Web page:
'Cheap Seats' puts new perspective on old events
The twin standup comics Randy and Jason Sklar are cracking each other up as they riff on the assembled group of bloated male weightlifters being introduced on an old video of the 1971 world weightlifting championships from Columbus.
“These guys could be lining up for a casting call on ‘The Sopranos,’ ” says Randy, who, like his brother, is cutting up as co-host of “Cheap Seats,” a new weekly series on ESPN Classic. Randy and Jason are casually dressed and seated on a brown leather couch in front of a big-screen TV on a set made up to resemble a tape-library storeroom lined with shelves of videocassettes.
It’s ESPN Classic’s first original comedy show, and the boys are having a ball, hoping to remind people of one of cable’s cult favorites of the ’90s, “Mystery Science Theater 3000,” which amassed 197 episodes during successful runs on Comedy Central and Sci Fi Channel.
ESPN Classic describes “Cheap Seats” as “a new look at old games,” and that description could just as well refer to the self-administered makeover that the network has undertaken.
Having ESPN as a parent — the most lucrative and powerful basic-cable network in America — is like partnering with Tony Soprano to collect a debt: ESPN Classic has soared from a lowly 8 million subscribers when ESPN bought it in October 1997 to 53.7 million as of last month.
But, while cable operators and satellite distributors have rushed to embrace the network, TV viewers proved to be far less enthusiastic. Watching 2½ hours of even an exciting game that could be decades old “makes for static programming, which is unlikely to energize lots of cable viewers,” says Terry Denson, head of programming for Insight Communications, a top-10 cable operator.
It doesn’t help that the National Football League, the highest-rated of all the professional-sports leagues by far, prohibits ESPN Classic from carriage of its golden oldies, restricting the network to highlight-type shows like a half-hour recap of the Minnesota Vikings’ 1969 season, produced by NFL Films.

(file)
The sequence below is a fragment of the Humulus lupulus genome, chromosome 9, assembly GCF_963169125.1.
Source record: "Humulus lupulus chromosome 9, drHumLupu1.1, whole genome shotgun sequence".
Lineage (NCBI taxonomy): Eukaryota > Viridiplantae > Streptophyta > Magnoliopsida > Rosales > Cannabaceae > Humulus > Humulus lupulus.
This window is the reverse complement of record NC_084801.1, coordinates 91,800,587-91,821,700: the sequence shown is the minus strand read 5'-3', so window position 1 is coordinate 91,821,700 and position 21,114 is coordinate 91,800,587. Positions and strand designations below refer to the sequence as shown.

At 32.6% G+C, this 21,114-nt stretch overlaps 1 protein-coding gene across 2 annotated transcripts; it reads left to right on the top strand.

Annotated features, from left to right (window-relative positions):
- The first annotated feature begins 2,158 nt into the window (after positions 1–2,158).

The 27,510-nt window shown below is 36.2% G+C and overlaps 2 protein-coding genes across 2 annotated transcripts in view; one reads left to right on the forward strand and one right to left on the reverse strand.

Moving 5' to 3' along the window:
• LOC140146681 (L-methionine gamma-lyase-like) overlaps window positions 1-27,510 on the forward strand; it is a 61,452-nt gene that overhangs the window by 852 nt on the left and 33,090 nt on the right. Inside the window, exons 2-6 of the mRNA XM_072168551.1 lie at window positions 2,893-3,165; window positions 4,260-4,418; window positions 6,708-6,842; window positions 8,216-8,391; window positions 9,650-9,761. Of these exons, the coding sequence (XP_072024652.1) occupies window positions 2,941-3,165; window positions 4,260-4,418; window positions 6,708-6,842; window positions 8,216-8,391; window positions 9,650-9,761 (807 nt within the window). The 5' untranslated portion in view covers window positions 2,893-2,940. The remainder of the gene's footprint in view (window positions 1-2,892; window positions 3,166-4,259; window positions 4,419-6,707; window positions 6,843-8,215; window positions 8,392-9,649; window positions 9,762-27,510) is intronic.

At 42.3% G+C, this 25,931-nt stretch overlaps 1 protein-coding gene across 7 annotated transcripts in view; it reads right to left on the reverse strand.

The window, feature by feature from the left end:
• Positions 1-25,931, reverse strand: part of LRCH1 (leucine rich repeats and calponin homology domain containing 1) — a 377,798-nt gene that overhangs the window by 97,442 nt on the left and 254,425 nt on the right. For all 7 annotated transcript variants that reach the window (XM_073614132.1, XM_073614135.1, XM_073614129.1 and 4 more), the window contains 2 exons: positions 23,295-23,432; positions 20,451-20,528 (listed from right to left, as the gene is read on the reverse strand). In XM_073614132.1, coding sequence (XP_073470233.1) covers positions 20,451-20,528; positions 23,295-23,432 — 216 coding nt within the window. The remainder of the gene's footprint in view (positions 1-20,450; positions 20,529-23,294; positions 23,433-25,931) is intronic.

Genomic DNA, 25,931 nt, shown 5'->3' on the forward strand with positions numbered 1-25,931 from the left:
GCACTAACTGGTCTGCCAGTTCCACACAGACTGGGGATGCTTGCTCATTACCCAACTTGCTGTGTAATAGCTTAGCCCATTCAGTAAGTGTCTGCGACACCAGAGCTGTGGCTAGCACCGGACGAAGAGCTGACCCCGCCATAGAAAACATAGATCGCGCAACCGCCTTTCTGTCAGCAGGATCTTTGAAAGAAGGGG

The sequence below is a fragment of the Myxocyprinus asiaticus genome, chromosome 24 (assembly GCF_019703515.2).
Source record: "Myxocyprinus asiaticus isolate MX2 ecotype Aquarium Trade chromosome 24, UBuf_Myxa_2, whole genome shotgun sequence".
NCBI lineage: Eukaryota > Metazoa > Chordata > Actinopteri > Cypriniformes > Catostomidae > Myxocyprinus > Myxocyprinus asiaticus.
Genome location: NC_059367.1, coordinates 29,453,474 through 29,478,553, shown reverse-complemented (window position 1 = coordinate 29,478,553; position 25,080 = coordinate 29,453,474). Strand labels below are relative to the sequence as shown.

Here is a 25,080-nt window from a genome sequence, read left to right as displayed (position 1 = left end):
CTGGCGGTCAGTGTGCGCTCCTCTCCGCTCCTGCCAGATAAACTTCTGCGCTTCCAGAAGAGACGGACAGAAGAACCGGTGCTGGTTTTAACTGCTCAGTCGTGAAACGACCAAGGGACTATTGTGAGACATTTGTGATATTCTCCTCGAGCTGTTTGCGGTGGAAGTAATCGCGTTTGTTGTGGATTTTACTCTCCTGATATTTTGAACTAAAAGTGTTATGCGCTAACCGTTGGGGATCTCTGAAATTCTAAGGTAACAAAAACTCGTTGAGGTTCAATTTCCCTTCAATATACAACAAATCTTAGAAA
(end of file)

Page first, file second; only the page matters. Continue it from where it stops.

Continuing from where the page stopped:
As a result, ESPN Classic suffers the embarrassment of getting beaten consistently in the ratings by at least eight basic-cable networks that fall short of Classic in subscriber numbers, by anywhere from a million to 6 million: Discovery Health, Oxygen, National Geographic, Toon Disney, Lifetime Movie Network, Noggin, Soap Net and Fuse.
But that’s where the Sklar brothers and “Cheap Seats” come in. “We’re in the process of reinventing ESPN Classic,” says Sean Bratches, executive VP of affiliate sales and marketing for the network.
Crowley Sullivan, director of programming and acquisitions for ESPN Classic, says that, in addition to “Cheap Seats,” the network has beefed up “Reel Classics,” its Sunday-night theatrical-movie franchise, by hiring Burt Reynolds as host.
And instead of letting old games play out in their entirety, Sullivan says the network has wielded the scissors, condensing many of the games into a more easily digestible one-hour format, under the title “Classic Drive Thru.”
Reruns of the ESPN documentary series “SportsCentury” have also turned up more frequently on the network’s schedule.
These changes have begun moving the needle to the north on viewer tune-in. Artie Bulgrin, senior VP of research and sales development for ESPN, says that during the first three months of 2004, Classic’s total-day ratings are up by 45% in total viewers from the same period a year ago. Similarly, Classic has climbed by 30% in total viewers in primetime for the same first quarter.
The biggest gainer among individual series is “Reel Classics,” which has shot up by 43% in total viewers for the year to date compared with the same period in 2003; among men 25 to 54, the increase is an even gaudier 58%. Thesp Reynolds can take some credit for these boosts — he signed on as host last fall.
More people may be tuning in to ESPN Classic, but the network still averages only about 48,000 total viewers in primetime, and about 28,000 in total day.
“It’s still a lightly watched network,” says Insight’s Denson, who’s one of the cable operators disgruntled about funneling a projected total of $79.3 million to ESPN Classic this year, according to Kagan World Media, 13% more than in 2003.
But Sullivan says ESPN Classic can take a hint. “Rest assured,” he says. “We’re planning a lot more shows like ‘Cheap Seats’ and ‘Reel Classics’.”